At the 2016 North American International Auto Show in Detroit, Mike Manley, Jeep Brand CEO, confirms Hellcat-powered Grand Cherokee before the end of 2017. The ultra high performance Jeep is rumoured to be called “Trackhawk” as the name has already been trademarked by the company.
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Chrysler Group LLC and the National Highway Traffic Safety Administration (NHTSA) have resolved their differences with respect to NHTSA’s request to recall 1993-2004 Jeep® Grand Cherokee and 2002-07 Jeep Liberty vehicles.
As a result of the agreement, Chrysler Group will conduct a voluntary campaign with respect to the vehicles in question that, in addition to a visual inspection of the vehicle will, if necessary, provide an upgrade to the rear structure of the vehicle to better manage crash forces in low-speed impacts.
Chrysler Group’s analysis of the data confirms that these vehicles are not defective and are among the safest in the peer group. Nonetheless, Chrysler Group recognizes that this matter has raised concerns for its customers and wants to take further steps, in coordination with NHTSA, to provide additional measures to supplement the safety of its vehicles.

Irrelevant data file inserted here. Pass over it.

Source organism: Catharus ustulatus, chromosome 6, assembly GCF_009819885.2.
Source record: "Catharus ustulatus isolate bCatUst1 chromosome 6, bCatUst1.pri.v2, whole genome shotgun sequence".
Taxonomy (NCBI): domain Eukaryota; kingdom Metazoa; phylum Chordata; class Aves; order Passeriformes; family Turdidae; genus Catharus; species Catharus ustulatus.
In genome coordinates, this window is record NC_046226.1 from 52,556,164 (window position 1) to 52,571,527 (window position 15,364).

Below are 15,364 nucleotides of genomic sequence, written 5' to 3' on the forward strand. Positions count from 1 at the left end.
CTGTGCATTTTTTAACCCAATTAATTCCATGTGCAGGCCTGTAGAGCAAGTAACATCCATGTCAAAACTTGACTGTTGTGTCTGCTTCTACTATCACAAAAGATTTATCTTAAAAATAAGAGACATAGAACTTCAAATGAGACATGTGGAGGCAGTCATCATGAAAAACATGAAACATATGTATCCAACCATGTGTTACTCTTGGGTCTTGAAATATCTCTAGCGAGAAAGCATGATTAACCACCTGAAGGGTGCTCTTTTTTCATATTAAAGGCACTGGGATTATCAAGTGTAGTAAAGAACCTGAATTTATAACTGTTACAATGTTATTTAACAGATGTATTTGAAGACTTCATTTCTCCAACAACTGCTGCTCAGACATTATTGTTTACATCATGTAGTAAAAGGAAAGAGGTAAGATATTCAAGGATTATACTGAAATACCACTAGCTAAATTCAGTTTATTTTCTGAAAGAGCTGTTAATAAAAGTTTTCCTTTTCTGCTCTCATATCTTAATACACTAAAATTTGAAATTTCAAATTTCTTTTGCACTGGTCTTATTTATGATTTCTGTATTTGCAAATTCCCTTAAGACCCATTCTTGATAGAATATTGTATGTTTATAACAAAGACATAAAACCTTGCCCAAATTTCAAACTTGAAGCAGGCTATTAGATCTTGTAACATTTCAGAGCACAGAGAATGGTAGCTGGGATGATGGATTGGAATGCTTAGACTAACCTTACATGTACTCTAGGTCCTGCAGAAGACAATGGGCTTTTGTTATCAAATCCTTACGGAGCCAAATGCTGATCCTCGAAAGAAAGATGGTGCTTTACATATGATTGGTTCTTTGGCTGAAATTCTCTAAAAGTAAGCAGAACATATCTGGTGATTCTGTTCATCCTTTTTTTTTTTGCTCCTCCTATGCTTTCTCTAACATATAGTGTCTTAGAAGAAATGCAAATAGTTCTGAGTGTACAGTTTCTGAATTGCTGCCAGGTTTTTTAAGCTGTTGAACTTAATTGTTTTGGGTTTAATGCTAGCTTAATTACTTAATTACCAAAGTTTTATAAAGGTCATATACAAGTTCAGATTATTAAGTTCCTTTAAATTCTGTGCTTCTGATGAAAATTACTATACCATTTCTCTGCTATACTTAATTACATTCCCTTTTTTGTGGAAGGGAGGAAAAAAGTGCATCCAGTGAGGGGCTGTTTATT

Chrysler Group regards safety as a paramount concern and does not compromise on the safety of our customers and their families.
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According to an article on AOL Autos, Chrysler is having trouble keeping up with the demand of Jeep Grand Cherokees and Wranglers.
The story says the demand for Wrangler comes from a few things: More people shopping for cars, easier credit terms and design upgrades. Because of their popularity, finding a good deal on a Wrangler is currently next to impossible.
And with tax season here, dealers know people are wanting to shop for vehicles.
As for the Grand Cherokee, Chrysler officials said in the story that 25-30 percent are selling for more than $40,000, with some selling for more than the MSRP.
Jeep has announced that is will reveal a diesel version of the Grand Cherokee at the 2013 North American international Auto Show next month in Detroit.
The vehicle is already offered in Europe, but the U.S.-version will have a 3.0-liter V6 turbo diesel that produces 190 HP at 4,000 rpm and 324.5 lb.ft. of torque at 1,600-2,800 rpm and 241HP at 4,000rpm and 405.7 lb.ft. at 1,800-2,800 rpm.
Fuel economy specs haven’t been announced for the U.S. model.
Last week, GM threw out the idea that it may produce a diesel version of one of its compact pickup trucks. With automakers pushing to meet fuel efficiency standards of the government, do you think it’s possible we’ll see more diesel-powered vehicles?